Belgium- Brussels : Common values, overlapping interests and shared goals are the foundation of what is often described as the transatlantic partnership between the United States and Europe. Both sides are proponents of democracy, open societies, human rights and free markets. In terms of security and prosperity the United States and Europe have grown increasingly interdependent. Both sides of the Atlantic face a common set of challenges, including a broad range of economic concerns, terrorism, nuclear proliferation and armed conflict or other forms of instability in many parts of the world. Neither the United States nor Europe can adequately address the wide array of global concerns alone. We share a huge and mutually beneficial trade and investment relationship. The track record shows both sides can accomplish much more and much better when they work together. Let me touch a few key issues in US-European relations.
The fight against ISIS
President Barack Obama sought to calm Americans after the latest terrorist attack in California, insisting that his administration’s expanding campaign against ISIS will succeed in reducing threats of terrorism. He described his plan for defeating ISIS after the latest terrorist attack in California in four parts:
1. Continue the bombing campaign against ISIS in Iraq and Syria where airstrikes are taking out its leaders, heavy weapons, oil tankers and infrastructure.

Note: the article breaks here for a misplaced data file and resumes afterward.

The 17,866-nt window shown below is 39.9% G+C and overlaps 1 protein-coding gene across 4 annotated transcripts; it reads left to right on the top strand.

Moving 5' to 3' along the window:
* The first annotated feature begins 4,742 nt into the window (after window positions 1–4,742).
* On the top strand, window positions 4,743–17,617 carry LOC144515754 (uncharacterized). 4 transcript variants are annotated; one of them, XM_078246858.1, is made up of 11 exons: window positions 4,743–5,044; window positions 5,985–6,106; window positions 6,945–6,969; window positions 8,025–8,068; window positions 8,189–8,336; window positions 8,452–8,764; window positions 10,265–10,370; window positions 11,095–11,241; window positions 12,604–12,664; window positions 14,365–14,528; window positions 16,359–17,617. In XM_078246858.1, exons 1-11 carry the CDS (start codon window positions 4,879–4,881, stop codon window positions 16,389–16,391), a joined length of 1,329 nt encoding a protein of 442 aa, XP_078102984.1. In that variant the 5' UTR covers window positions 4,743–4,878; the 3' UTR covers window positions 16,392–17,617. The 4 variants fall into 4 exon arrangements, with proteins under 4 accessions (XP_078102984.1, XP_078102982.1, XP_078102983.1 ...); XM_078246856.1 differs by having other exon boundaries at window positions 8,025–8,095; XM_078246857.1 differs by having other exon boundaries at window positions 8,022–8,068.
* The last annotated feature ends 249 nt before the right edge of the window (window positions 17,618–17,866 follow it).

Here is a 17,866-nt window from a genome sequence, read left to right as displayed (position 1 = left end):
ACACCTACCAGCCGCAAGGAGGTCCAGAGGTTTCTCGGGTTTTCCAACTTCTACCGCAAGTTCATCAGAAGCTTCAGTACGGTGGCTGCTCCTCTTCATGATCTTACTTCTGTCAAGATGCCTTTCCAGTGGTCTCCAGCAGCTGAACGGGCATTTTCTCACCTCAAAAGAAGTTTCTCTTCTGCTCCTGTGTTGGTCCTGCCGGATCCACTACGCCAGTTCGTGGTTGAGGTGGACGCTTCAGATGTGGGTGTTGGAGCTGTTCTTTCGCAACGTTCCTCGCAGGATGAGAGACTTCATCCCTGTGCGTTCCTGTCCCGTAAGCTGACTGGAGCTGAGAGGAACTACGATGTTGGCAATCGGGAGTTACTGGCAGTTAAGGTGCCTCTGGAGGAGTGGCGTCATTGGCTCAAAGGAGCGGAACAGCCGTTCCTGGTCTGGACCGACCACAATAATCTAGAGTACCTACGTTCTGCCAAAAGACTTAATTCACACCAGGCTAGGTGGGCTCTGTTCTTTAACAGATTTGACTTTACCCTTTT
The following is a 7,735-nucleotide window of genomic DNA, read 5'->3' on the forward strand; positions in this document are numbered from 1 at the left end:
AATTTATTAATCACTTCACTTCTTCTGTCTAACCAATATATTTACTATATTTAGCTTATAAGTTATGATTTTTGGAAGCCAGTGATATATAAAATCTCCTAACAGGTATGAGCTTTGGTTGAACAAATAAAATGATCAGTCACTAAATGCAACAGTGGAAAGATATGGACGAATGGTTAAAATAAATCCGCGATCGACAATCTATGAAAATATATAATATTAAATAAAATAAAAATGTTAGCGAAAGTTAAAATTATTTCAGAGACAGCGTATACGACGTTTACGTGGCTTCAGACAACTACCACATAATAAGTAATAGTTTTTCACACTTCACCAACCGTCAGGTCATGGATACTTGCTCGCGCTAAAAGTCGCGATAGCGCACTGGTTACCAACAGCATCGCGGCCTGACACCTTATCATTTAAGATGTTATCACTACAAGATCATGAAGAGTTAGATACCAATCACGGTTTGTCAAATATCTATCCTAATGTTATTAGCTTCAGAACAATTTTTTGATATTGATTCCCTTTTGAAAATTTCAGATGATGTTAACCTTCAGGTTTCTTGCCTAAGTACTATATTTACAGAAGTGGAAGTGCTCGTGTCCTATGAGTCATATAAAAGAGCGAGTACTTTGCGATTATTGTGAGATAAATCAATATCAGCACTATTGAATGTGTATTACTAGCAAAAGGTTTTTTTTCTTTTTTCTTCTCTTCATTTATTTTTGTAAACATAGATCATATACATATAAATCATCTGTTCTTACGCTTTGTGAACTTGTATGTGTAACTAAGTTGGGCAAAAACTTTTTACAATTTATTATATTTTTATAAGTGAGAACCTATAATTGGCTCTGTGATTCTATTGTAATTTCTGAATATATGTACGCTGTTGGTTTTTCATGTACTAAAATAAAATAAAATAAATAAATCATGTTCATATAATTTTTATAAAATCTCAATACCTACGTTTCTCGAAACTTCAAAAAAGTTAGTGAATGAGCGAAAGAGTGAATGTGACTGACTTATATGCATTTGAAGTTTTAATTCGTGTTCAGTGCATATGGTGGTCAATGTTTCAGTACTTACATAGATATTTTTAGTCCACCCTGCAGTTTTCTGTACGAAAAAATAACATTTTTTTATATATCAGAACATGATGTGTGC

2. Help ISIS’s enemies by continuing to provide training and equipment to tens of thousands of Iraqi and Syrian forces fighting ISIS on the ground.
3. Work with allies to prevent ISIS’s ability to conduct attacks abroad. Since the attacks in Paris the US has surged intelligence-sharing with European allies and it’s also working with Turkey to seal its border with Syria.
4. Broker a solution to the civil war in Syria so as to allow the Syrian people, US allies but also countries like Russia, to focus on the common goal of destroying the common threat that is ISIS.
The situation between Russia and Ukraine is still deadlocked. The most recent and immediate issue is the suspension of Ukrainian electricity supplies to Crimea.
In the meantime, Russia has ordered his government to suspend a free trade zone with Ukraine from 1 January 2016, when the economic component of Ukraine’s association agreement with the Union comes into effect. Russian, Ukrainian and EU officials have held trilateral talks over the course of the year to avoid such restrictions, but no progress has been made.
Russia and Ukraine have made very little progress in broader strategic negotiations. The Minsk talks saw some success in September and October, when the cease-fire between pro-Russia separatists and Ukrainian security forces was observed almost completely, but fighting has more recently increased along the line of contact between the two sides in eastern Ukraine and there is still a failure to advance the political components of the Minsk agreements. Russia is pushing Ukraine and the Europeans to give the separatist territories more autonomy with constitutional amendments, but Kiev and the West insist that Moscow must give back control of the border between Russia and the separatist territories first. The two sides are interpreting the Minsk agreement differently, making it difficult to move toward a lasting resolution of the conflict. The EU has now extended sanctions against Russia for six months.